FRIDAY, Sept. 23 (HealthDay News) -- Hospital patients want to know whether medical trainees are participating in their surgery, according to a new study.
Researchers found that although most patients would allow residents and medical students to be involved in their operation, rates of consent vary depending on the type of surgery and the trainee's level of participation. The findings, they concluded, could have a significant impact on teaching programs.
"Currently, no widely accepted guidelines or policies exist for providing information regarding the role of surgical trainees to the patient during the informed consent process," the authors wrote. "The accepted standard is to provide information that 'a reasonable patient' would want and would need to know to make an informed decision, but this counseling may vary widely by health care professional, setting, and type of surgical procedure."
In conducting the study, researchers from Madigan Army Health System in Tacoma, Washington analyzed anonymous surveys from 316 patients to find out how they felt about surgical resident education and training programs.
The study, published online Sept. 19 in the Archives of Surgery, found most patients did not care if they were treated in a private hospital or a teaching one. The 91.2 percent of the patients who said they had a preference in where they were treated said they believed the care they would receive in a teaching hospital would be just as good or better than that in a private hospital.
Despite being supportive of teaching facilities, the vast majority of patients said they wanted to be informed if a trainee was going to participate in their operation, whether the procedure was considered major (95.7 percent) or minor (87.5).
Although 94 percent of the patients questioned said they would allow a surgical resident to be involved in their surgery, just 85 percent would agree to a surgical intern being included and only about 80 percent would allow a medical student to participate in their care.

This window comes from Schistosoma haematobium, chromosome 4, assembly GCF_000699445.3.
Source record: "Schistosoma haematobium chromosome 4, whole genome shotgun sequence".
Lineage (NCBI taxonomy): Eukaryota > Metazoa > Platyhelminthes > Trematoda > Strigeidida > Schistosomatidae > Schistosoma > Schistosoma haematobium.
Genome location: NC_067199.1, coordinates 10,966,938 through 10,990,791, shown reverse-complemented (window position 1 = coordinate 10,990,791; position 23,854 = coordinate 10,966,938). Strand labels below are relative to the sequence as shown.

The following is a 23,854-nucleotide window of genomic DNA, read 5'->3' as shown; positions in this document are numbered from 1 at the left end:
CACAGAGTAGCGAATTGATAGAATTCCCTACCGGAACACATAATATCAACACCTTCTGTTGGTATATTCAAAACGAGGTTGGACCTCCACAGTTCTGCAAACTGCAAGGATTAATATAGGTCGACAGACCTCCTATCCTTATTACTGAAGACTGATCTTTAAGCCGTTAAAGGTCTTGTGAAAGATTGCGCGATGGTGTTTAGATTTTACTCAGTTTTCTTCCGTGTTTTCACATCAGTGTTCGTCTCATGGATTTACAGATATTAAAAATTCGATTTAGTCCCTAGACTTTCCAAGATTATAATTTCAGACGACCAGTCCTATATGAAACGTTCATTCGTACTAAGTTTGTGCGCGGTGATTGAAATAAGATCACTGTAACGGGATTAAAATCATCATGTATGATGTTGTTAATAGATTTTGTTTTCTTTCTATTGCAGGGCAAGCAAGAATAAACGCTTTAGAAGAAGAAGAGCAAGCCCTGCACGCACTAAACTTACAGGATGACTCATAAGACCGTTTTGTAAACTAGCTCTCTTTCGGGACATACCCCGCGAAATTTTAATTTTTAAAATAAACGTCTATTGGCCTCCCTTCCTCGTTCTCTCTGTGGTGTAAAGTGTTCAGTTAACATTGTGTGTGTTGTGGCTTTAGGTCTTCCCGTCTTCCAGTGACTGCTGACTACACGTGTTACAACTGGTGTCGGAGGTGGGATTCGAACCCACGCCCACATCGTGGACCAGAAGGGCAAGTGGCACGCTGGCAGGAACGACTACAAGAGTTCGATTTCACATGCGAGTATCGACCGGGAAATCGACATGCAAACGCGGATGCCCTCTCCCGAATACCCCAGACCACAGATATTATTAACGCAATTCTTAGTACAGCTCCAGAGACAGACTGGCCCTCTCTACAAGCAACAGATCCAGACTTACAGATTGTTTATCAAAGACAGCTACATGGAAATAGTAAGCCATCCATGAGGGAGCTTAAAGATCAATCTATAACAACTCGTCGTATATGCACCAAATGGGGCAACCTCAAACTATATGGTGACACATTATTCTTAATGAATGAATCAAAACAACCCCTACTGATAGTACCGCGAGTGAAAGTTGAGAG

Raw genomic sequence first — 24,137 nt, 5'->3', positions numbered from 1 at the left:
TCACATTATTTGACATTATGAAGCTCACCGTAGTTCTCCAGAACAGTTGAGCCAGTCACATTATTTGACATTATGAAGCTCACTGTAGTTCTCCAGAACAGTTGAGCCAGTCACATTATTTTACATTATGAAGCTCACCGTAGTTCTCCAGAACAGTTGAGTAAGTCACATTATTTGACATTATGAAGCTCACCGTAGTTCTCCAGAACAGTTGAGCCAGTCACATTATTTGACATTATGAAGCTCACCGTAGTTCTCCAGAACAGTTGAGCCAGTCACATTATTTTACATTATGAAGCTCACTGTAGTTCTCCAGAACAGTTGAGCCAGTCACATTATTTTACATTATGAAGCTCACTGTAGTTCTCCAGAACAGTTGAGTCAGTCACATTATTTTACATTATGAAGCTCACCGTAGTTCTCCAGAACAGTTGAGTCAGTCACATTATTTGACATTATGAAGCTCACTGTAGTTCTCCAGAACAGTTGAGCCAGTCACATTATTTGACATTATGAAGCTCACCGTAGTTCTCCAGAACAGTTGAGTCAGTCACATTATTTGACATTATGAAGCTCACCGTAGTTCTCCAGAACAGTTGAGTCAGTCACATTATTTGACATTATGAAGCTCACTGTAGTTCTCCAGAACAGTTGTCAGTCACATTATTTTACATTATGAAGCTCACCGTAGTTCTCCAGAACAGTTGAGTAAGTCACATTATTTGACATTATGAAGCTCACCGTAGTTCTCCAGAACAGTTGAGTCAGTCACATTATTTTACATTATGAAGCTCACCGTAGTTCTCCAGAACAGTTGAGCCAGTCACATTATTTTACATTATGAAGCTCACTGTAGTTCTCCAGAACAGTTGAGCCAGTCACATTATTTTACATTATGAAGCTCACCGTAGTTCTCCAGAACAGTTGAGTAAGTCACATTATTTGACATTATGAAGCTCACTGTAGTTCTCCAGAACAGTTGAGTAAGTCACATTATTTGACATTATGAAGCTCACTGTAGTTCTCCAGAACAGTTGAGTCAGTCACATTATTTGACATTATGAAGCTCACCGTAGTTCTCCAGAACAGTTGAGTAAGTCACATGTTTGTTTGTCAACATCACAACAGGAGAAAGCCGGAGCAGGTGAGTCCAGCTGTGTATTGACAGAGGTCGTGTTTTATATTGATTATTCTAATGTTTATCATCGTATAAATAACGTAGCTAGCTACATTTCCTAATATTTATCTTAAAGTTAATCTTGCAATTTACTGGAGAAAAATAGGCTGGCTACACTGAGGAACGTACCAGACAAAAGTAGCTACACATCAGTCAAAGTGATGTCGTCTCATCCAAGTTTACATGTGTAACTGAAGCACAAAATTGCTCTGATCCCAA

When asked what role they would allow junior residents to have in their care, 57.6 patients said they could act as the first assistant. Only 25.6 percent said they would allow a junior resident to perform the operation if there was direct staff supervision, and a still smaller percentage -- 18.2 percent agreed the resident could participate without direct staff observation.
The study's authors concluded that informed consent is important to surgical patients, and their unwillingness to allow trainee participation in certain situations could have a significant impact on teaching facilities.
"Although most patients express an overall willingness to participate in surgical education, wide variations can be observed in the actual consent rates for specific training situations. This decreased willingness to consent and the potential effect on training programs must be considered when discussing policy initiatives aimed at improving informed consent," the authors wrote.
The National Institutes of Health provides more information on informed consent.
-- Mary Elizabeth Dallas
SOURCE: JAMA/Archives, news release, Sept. 19, 2011.
All rights reserved